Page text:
As told by and to Donna Robinson:I first met Angelita Fechino at a NannyPalooza conference which is a small conference where you get a chance to really get to know each other.  She was sitting with a group and when she said she was a newborn care specialist out of New York, we struck up a friendship as I am in New York quite often.  What drew me to her was the discussion on the conferences needed more diversity and how many do not understand the barriers of Hispanic nannies.  That stuck in my brain and later talking to my daughter she reminded me that we do not have to think about those things being born white middleclass. We don’t often go out of our way to understand another culture.  I didn’t want to be one of those people. I knew this was a very special person who would help me understand.  We had a lot in common because we both had our own business and we both liked to think “out of the box”. The next time I was in New York we met for lunch and that was the start of a lasting friendship. Her story is inspiring, but her determination and her commitment to her dreams brought her a long way and I want to share her story so that she can be an inspiration to you as well.  .As a teenager, Angelita felt she wanted to follow her mother’s footsteps in the medical field working with newborns.  Her mom discouraged her as she felt Angelita was just too sensitive to deal with the life and death of the neonatal ward.  Her family was big on education so she went to college and got her BA in Foreign Language Ed and Translation and Interpreting focused on English and French.  She graduated with honors.  She said she was a people pleaser and struggled with the self confidence that would have allowed her to stand up for what was really going to make her happy. Angelita is going to share her story  of how she went into the business world and became very successful but still broke away to start a career working as a nanny with newborns an later a Newborn Care Specialist before she even knew that career had a name. Angelita says:While in college in Chile in 2000, I got a job in a hotel as a Phone operator, then I was moved to Front Desk. But I was too short so they moved me to sales which wasn’t my thing! I moved within the company to become a Housekeeping Supervisor but was moved back into the Business Centre (that was a full state of the art office facility and it was like being personal/executive assistant of different guests). That Hotel was next to the Government Palace so it was pretty iconic to work there. While working there I met an executive for Sam Ash Music and started working assisting in different cultural matters and coordinating meetings and things while they were doing a Market Research over there. Then they brought me to Miami to do translation into Spanish of some of their catalogues. I then started to come to the US occasionally on vacation and decided I wanted to move here. It didn't happen for a while as I started working in the Mining Industry (main activity in Chile) as a Translator and Interpreter and Executive Assistant. I got to meet many wonderful people. My real passion was put aside, which was still working with pregnancy, birth and newborns. I was an only child and didn't really have any major experience until my best friend got pregnant. I fell in love with that special time and I "doula-ed" her without even knowing that was a thing (that was 16 yrs ago when I was 20 at the time). I wanted to be around newborns, I wanted to tend to moms and I knew other than doing it on-the-side in Chile, if I wanted to really become a professional I had to move to the US. (Australia and Canada also crossed my mind).I moved to the US in 2007 as I applied to work at Marriott online and they called me, I explained I was willing to move and they said it was up to me to figure out how to do it. I went to the US Embassy and showed them my job offer and proof I could afford to move. I quit my job, gave away most of my things. One month later I arrived in New Jersey and started working the overnight shift at the front desk of the Marriott. I also started to work as a nanny to a newborn during the day. Even though I got promoted to Front Office Supervisor/Overnight Manager in less than 6 months I never thought I wanted to stay on that career path.  I was becoming more and more convinced than ever that newborns was "my thing".” Donna Robinson says:Can you imagine how difficult it is to give up a successful career to go into a field where you never know when you will have a job? She said the first couple of years she worked mainly on instinct and read everything she could that would guide her. She realized she needed more education to be the best and did a NCS course in NY. She felt that the course was lacking and brought nothing new to her knowledge base. She felt she could not call herself a NCS until she had the correct training. How is that for integrity?She said that while she was attending trainings and interacting with others in her field, she felt out of place.  She respected their views but realized she didn’t always share their views on newborns. So she did what she was best at—seeking out education that would enable her to be the best.I am so impressed with her continued desire to educate herself.  After the INA conference last year she became a Happiest Baby Educator. She also had become deeply interested in being a Doula and started training with a wonderful Dona International Doula. When she told her she believed “Doulas are born, not made”, she knew at last she had found her calling. She started with a passion to seek out training.  She did Labor and Postpartum Doula Trainings, she became a Lamaze Educator and completed training as a Lactation Counselor. She found a glitch when she failed one of the tests but she hasn’t given up and will continue to study “till she makes it!She said that many times as she attended trainings and interacting with others, she has felt out of place as she didn't always share some of the common beliefs others in the field held, but she respected other's points of views as she said “we're all individuals after all.”She also became a CPST. She did a seminar in Postpartum psychosis and several other webinars in many other subjects related and is currently attending an international lactation conference online.She did training as a Labor doula with Prodoula as well and is planning on doing the Sacred Pregnancy. She offers this advice:  ‘I say do your research and find the right institution that shares your vision or train with them all and find your own values”.Sometimes I get dizzy listening to her next “goal”!  She is just so amazing with her deserve to always be learning.  For example, she said she will also be training as placenta encapsulation specialist and belly binding and several other trainings this year. She does this she says “while working a lot of hours every week, trying to keep my sanity and my family together and my beloved doggies well-cared for”..She told me she feels blessed by her journey.I knew she had a bad accident in 2009 where she was told she might not walk afterwards. But after months of hard physical therapy and a cervical replacement later, she said she was happy to be standing and keep moving. In three months she was back working with a newborn even though her mobility and strength were very limited.She said that life was never be the same after her accident.  She still struggled with chronic pain. She said it was very difficult to “clean herself from pain management meds”. For a couple of years they were the reason she could keep working and moving forward as pain was excruciating.She admits she had to break some barriers as sometimes she felt judged just for been Hispanic. She felt at times the pay offered was lower than it would have been if she had not been Hispanic. Yet, rather than being bitter, she feels she can help others by continuing to break down this barrier.  Her optimism has always amazed me.She found that by offering herself as a volunteer in a Hospital, she got the opportunity to start a very intense Internship. This would lead to a part-time job preparing material for the childbirth department and she started teaching classes to expecting parents. She found she truly loved teaching. She said, “I have put my heart and soul into learning and I feel honored to be able to give back to others. I love that I can help them gain the confidence they need as new parents. We talked about our friendship and she told me I was someone she looked up to as she found me strong and honest and that we share ideas that might not be industry standard but that we stay true to ourselves. I just kept thinking, “my dear YOU are the inspiration!”I am always touched by Angelita.  We meet when I am in NY and she brings a smile to my face as we share and laugh together.  She touches my heart and makes me so proud of our profession.In closing, I asked her has she met all of her goals now. “Well, she said, I want to become a professional trainer/educator and travel to South America and other places someday. I would like to open their minds and hearts to do some things differently than what is now neonatal care.  I want to become a mother more than I want to breathe but only God knows if it will ever happen...I want to keep growing as a human being and I want to always be able to be amazed by small things.”I ask you now, are you not touched by this nanny?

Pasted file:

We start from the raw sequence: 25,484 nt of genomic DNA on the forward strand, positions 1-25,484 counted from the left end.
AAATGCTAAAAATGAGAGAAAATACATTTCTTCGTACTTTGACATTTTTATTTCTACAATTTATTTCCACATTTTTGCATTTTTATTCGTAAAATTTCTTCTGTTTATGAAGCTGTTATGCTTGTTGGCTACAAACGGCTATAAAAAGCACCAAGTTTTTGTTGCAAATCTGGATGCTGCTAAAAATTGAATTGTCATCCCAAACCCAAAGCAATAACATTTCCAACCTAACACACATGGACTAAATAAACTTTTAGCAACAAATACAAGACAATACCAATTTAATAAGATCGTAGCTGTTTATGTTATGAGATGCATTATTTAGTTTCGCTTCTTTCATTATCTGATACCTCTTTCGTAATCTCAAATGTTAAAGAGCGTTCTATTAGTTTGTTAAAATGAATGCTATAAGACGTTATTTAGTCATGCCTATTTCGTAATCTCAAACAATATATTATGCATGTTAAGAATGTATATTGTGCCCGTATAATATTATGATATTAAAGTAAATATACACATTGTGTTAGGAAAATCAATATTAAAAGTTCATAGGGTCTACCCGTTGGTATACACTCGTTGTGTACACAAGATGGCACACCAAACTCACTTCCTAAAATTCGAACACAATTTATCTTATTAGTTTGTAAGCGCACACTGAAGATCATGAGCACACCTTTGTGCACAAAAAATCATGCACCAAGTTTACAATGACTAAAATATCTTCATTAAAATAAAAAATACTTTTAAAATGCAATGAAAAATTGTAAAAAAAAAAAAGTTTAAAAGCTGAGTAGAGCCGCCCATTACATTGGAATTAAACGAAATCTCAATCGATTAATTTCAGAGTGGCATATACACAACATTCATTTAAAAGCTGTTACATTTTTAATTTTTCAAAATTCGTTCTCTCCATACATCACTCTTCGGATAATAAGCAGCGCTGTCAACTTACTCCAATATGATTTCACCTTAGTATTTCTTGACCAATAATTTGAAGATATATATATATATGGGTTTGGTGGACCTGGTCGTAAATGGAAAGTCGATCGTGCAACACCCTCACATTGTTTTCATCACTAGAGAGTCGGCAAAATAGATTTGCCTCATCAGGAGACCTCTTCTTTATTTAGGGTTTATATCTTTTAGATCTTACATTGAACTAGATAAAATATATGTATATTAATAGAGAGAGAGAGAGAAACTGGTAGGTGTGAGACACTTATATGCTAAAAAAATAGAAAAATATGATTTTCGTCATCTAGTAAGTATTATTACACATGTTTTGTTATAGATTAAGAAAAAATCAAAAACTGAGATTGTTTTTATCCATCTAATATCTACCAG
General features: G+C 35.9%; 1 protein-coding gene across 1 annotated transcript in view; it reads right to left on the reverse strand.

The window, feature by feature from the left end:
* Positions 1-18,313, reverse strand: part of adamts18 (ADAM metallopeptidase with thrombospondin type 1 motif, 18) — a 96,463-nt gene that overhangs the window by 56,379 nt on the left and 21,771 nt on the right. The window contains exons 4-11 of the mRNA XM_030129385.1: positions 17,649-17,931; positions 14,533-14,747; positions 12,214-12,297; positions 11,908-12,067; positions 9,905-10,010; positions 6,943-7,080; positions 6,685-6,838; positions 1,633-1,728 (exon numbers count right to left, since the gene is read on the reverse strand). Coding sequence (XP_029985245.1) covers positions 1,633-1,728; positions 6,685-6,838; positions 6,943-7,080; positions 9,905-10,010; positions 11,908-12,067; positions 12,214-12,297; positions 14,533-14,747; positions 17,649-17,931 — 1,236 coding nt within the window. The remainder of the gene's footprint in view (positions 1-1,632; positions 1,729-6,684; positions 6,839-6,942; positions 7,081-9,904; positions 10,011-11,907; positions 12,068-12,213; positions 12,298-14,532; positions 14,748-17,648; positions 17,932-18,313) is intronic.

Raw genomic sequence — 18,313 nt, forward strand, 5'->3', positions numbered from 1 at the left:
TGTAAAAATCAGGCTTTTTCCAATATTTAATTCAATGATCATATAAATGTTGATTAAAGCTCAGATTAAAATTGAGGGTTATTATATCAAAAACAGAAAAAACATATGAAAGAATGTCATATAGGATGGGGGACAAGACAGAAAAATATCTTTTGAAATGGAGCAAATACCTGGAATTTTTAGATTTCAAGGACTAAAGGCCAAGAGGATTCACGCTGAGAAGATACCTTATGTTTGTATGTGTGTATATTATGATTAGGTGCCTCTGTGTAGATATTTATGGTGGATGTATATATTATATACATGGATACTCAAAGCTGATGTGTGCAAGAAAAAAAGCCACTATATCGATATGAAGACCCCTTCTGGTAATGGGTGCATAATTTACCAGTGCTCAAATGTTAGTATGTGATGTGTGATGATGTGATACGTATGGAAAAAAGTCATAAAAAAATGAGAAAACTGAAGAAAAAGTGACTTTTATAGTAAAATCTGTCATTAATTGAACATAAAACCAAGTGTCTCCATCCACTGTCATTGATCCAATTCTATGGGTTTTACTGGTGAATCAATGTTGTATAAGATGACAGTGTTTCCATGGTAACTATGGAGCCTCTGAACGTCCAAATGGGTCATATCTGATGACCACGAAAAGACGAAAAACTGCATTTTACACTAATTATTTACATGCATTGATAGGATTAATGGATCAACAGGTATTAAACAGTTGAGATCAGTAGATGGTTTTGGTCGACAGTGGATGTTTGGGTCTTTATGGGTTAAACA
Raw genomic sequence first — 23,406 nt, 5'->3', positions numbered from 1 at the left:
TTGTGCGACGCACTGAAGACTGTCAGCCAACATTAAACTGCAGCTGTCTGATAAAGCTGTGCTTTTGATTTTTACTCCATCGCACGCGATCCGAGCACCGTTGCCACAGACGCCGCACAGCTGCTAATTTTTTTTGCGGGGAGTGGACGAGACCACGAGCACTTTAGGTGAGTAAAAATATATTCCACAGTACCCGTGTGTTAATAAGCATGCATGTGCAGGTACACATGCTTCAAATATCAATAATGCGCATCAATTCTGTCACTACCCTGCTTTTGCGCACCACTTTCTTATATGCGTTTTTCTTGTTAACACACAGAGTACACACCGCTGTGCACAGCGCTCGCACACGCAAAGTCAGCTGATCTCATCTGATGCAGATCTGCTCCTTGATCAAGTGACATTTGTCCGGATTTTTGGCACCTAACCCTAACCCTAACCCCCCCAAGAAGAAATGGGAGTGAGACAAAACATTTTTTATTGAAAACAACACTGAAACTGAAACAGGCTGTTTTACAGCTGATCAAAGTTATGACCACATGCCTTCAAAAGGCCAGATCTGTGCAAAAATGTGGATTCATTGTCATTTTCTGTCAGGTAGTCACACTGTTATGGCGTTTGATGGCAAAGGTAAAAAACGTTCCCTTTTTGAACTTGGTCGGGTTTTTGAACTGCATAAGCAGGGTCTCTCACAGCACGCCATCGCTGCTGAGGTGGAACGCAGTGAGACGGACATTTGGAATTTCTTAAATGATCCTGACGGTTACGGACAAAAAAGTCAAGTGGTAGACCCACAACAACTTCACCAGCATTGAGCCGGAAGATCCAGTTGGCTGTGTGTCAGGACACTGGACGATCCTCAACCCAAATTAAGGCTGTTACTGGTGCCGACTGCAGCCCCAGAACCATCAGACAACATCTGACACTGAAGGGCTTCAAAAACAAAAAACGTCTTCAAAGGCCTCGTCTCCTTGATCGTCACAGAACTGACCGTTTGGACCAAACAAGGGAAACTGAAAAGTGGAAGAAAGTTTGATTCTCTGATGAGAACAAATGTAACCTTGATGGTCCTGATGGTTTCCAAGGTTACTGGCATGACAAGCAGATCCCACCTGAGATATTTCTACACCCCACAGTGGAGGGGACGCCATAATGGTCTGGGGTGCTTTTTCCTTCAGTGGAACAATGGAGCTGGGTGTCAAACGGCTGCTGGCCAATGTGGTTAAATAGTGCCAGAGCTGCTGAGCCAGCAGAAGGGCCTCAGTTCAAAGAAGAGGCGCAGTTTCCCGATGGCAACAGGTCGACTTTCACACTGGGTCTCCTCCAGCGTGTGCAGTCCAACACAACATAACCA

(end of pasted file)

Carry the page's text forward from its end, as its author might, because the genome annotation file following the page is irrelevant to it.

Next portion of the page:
If your life has been touched by a special nanny, please send your submission to nannytransitions(at)g(mail)dot(com)